Truth Prevails

By all appearances, Joseph Ratzinger loved being pope.  Or at least dressing up as one.  The bright red loafers, his revival of the camauro, an ermine-trimmed red velvet hat favored by 17th century popes and last worn by Pope John XXIII in the 1960’s, as well as donning a velvet cape trimmed with ermine earned him the nickname “Pope Prada.”  One thing you can say about Pope Benedict XVI is that he certainly looked the part.  In 2007, Esquire magazine went so far as to crown him “Accessorizer of the Year.”

Pope Benedict XVI

His resignation in 2013 shocked the world, and not just the Catholic world.  Popes don’t retire, they die in office.  Or at least they had for 598 years; Benedict XVI became the first pope to relinquish the office since Gregory XII was forced to resign in 1415 to end the Western Schism, and the first pope to voluntarily resign since Celestine V in 1294, paving the way for Pope Francis with his much more understated fashion sense and progressive view of the Church.  It never made sense to me that a man synonymous with Catholic tradition, and a decidedly conservative understanding of that tradition, would break with centuries of tradition and throw in the ermine-lined towel.  If I may proffer my own suggestion as to why he did, I think the weight of what had come to light regarding the Church’s role in the sexual abuse crisis, combined with what he knew would eventually be exposed and his own culpability, was too much to bear.

His tenure was overshadowed by ever-burgeoning global revelations of sexual abuse in the Catholic Church, and given that prior to his papacy he had headed the Vatican dicastery responsible for addressing clerical misconduct — the Congregation for the Doctrine of the Faith — for 24 years, it seemed almost karmic that he’d be in the top job when the chickens came home to roost.  But a report out today sheds a new and unflattering light on his time before becoming the Vatican’s doctrinal watchdog and rule-enforcer when he served as archbishop of Munich in Germany from 1977 to 1982.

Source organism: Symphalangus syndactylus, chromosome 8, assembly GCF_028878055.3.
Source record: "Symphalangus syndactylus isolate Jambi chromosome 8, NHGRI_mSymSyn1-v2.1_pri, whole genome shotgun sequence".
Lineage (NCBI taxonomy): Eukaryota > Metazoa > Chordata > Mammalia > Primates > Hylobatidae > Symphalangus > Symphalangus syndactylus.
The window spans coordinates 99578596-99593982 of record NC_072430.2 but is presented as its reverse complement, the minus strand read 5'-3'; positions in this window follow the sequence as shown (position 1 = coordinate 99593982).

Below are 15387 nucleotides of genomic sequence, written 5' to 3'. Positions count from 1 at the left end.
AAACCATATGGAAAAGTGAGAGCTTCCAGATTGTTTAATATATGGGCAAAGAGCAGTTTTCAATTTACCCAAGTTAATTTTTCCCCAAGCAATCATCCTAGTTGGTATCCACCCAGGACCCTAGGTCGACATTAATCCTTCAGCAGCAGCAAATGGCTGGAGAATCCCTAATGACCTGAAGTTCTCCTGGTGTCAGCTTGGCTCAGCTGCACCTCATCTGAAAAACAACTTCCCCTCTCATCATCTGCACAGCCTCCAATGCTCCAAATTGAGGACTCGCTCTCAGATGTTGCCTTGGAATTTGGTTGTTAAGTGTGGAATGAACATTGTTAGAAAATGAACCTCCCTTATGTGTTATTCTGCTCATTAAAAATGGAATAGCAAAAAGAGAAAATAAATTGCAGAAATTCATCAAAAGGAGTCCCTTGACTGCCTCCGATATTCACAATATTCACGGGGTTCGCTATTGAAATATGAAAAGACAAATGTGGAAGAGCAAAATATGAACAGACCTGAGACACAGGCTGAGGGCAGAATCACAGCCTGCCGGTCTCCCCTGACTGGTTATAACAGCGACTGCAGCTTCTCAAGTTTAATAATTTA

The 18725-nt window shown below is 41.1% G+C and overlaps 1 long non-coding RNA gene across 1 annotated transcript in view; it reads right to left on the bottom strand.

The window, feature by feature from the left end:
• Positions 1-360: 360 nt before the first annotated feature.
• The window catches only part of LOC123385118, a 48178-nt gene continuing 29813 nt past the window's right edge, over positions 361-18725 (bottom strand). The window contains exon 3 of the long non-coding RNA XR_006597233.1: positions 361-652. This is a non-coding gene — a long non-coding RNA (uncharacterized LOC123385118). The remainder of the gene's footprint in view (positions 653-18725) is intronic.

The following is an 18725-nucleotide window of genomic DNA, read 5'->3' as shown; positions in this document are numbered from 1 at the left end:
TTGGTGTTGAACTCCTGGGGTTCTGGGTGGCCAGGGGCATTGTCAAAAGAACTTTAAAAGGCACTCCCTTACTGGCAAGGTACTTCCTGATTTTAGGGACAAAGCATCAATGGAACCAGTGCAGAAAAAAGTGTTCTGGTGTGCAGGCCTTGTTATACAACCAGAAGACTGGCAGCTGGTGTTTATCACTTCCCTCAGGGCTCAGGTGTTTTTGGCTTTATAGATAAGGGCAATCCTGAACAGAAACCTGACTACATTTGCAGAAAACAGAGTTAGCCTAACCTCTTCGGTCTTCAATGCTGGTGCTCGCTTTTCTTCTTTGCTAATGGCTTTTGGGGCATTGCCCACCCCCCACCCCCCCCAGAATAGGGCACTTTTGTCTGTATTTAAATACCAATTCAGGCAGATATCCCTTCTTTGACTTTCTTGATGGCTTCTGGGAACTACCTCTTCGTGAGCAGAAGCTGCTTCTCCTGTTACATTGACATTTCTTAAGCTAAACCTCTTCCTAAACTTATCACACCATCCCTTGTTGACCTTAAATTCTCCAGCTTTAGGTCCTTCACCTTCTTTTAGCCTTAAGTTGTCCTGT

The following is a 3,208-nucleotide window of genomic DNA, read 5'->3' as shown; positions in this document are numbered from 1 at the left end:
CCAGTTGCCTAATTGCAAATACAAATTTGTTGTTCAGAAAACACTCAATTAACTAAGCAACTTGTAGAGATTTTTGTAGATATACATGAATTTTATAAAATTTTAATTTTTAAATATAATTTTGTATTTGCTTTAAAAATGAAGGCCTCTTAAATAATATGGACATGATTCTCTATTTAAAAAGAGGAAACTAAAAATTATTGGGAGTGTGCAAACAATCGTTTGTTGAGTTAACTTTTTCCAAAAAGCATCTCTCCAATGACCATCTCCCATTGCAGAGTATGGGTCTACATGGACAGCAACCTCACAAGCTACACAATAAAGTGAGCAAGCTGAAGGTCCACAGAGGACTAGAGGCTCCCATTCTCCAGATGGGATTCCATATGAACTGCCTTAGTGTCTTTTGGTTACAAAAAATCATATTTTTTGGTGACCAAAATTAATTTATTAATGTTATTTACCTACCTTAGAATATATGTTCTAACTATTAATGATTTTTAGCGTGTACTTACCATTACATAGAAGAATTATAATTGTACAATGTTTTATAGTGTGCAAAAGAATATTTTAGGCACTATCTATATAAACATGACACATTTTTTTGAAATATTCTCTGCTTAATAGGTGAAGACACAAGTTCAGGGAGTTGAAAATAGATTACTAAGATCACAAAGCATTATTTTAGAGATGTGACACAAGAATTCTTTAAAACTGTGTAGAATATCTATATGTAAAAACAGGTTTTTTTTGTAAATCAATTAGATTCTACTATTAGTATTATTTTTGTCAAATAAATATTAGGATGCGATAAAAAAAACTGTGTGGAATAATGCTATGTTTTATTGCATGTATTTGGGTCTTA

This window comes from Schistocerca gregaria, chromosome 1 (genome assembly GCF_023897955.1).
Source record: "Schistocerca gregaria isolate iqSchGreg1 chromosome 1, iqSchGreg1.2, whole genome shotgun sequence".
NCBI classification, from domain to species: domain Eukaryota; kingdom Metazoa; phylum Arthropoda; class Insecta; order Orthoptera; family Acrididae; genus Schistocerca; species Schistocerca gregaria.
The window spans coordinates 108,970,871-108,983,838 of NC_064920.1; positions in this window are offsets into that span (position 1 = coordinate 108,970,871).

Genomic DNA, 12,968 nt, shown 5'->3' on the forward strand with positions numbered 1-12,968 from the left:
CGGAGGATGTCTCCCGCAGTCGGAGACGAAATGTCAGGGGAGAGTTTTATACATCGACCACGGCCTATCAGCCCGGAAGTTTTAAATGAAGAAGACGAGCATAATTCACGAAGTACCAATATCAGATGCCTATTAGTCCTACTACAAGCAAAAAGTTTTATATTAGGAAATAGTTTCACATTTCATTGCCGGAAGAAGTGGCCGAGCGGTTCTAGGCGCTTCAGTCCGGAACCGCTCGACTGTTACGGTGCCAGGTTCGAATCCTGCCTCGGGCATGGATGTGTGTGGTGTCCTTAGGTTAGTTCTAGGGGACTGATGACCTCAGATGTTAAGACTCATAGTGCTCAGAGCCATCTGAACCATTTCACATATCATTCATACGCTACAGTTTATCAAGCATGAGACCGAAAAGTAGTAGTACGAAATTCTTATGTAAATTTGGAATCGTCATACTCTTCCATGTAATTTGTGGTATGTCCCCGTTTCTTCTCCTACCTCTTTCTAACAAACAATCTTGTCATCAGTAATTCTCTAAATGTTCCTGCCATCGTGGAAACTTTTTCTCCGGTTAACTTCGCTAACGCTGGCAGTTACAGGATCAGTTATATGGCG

The archdiocese commissioned the report from German law firm Westpfahl Spilker Wastl nearly two years ago, instructing it to look into abuse between 1945 and 2019 and whether Church officials there handled allegations of sexual misconduct by priests correctly.  The report states:

In a total of four cases, we came to the conclusion that the then-archbishop, Cardinal Ratzinger [Pope Benedict XVI], can be accused of misconduct.

Two of those cases involved priest-perpetrators who offended while Ratzinger was archbishop of the archdiocese and therefore their superior/supervisor; the priests were punished by the judicial system but kept in pastoral work without any limits on what they were allowed to do (such as interact with children), and no action was ordered under canon law.  In the third case, a priest who had been convicted by a court outside Germany was put into service in the Munich archdiocese and the report found that Ratzinger knew of the priest's previous history.  The fourth case is similar.  A suspected pedophile priest was transferred to Munich to undergo therapy, a move approved by Ratzinger in 1980; the priest was allowed to resume pastoral work, and six years later, in 1986, the priest received a suspended sentence for molesting a boy.

In an extraordinary move last year, Cardinal Reinhard Marx, the current archbishop of Munich, offered to resign over, as he put it, “the catastrophe of the sexual abuse by Church officials over the past decades,” but Pope Francis did not accept his resignation while saying at the same time a process of reform was necessary and that every bishop must take responsibility for the "catastrophe" of the abuse crisis — a bit of a mixed message from the current pontiff who is calling on bishops to take responsibility for decades of institutional failure but rejecting one bishop’s attempt at accountability.

Perhaps the most stunning, and damning, rebuke, to date, of the Catholic Church’s handling of the sexual abuse crisis came during Benedict’s papacy out of Ireland in 2009.  The Murphy Report, as it is known, found that: